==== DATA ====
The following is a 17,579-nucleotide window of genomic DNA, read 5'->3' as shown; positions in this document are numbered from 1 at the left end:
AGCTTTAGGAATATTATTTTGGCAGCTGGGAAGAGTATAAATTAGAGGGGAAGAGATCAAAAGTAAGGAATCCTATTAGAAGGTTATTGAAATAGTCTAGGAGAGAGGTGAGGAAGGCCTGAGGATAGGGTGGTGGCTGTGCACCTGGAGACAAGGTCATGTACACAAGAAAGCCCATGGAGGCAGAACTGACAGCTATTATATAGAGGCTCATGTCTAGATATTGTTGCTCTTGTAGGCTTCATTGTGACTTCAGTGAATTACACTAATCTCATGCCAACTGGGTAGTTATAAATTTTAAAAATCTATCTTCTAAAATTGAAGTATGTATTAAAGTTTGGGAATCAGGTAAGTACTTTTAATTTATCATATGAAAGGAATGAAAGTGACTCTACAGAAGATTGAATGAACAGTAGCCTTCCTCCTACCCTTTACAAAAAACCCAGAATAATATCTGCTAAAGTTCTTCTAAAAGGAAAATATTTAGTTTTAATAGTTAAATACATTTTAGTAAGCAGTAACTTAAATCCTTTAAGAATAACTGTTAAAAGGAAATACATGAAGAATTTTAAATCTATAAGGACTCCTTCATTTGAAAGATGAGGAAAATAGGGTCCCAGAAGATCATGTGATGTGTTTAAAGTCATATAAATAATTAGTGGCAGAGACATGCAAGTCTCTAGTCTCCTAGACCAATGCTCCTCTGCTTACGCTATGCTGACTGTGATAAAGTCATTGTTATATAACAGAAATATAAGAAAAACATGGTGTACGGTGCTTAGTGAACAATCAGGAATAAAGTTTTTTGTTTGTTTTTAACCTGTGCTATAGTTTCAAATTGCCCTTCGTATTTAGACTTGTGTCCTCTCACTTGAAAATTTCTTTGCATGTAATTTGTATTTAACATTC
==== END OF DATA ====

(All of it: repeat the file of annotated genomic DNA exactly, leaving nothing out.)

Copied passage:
The following is a 17,579-nucleotide window of genomic DNA, read 5'->3' as shown; positions in this document are numbered from 1 at the left end:
AGCTTTAGGAATATTATTTTGGCAGCTGGGAAGAGTATAAATTAGAGGGGAAGAGATCAAAAGTAAGGAATCCTATTAGAAGGTTATTGAAATAGTCTAGGAGAGAGGTGAGGAAGGCCTGAGGATAGGGTGGTGGCTGTGCACCTGGAGACAAGGTCATGTACACAAGAAAGCCCATGGAGGCAGAACTGACAGCTATTATATAGAGGCTCATGTCTAGATATTGTTGCTCTTGTAGGCTTCATTGTGACTTCAGTGAATTACACTAATCTCATGCCAACTGGGTAGTTATAAATTTTAAAAATCTATCTTCTAAAATTGAAGTATGTATTAAAGTTTGGGAATCAGGTAAGTACTTTTAATTTATCATATGAAAGGAATGAAAGTGACTCTACAGAAGATTGAATGAACAGTAGCCTTCCTCCTACCCTTTACAAAAAACCCAGAATAATATCTGCTAAAGTTCTTCTAAAAGGAAAATATTTAGTTTTAATAGTTAAATACATTTTAGTAAGCAGTAACTTAAATCCTTTAAGAATAACTGTTAAAAGGAAATACATGAAGAATTTTAAATCTATAAGGACTCCTTCATTTGAAAGATGAGGAAAATAGGGTCCCAGAAGATCATGTGATGTGTTTAAAGTCATATAAATAATTAGTGGCAGAGACATGCAAGTCTCTAGTCTCCTAGACCAATGCTCCTCTGCTTACGCTATGCTGACTGTGATAAAGTCATTGTTATATAACAGAAATATAAGAAAAACATGGTGTACGGTGCTTAGTGAACAATCAGGAATAAAGTTTTTTGTTTGTTTTTAACCTGTGCTATAGTTTCAAATTGCCCTTCGTATTTAGACTTGTGTCCTCTCACTTGAAAATTTCTTTGCATGTAATTTGTATTTAACATTC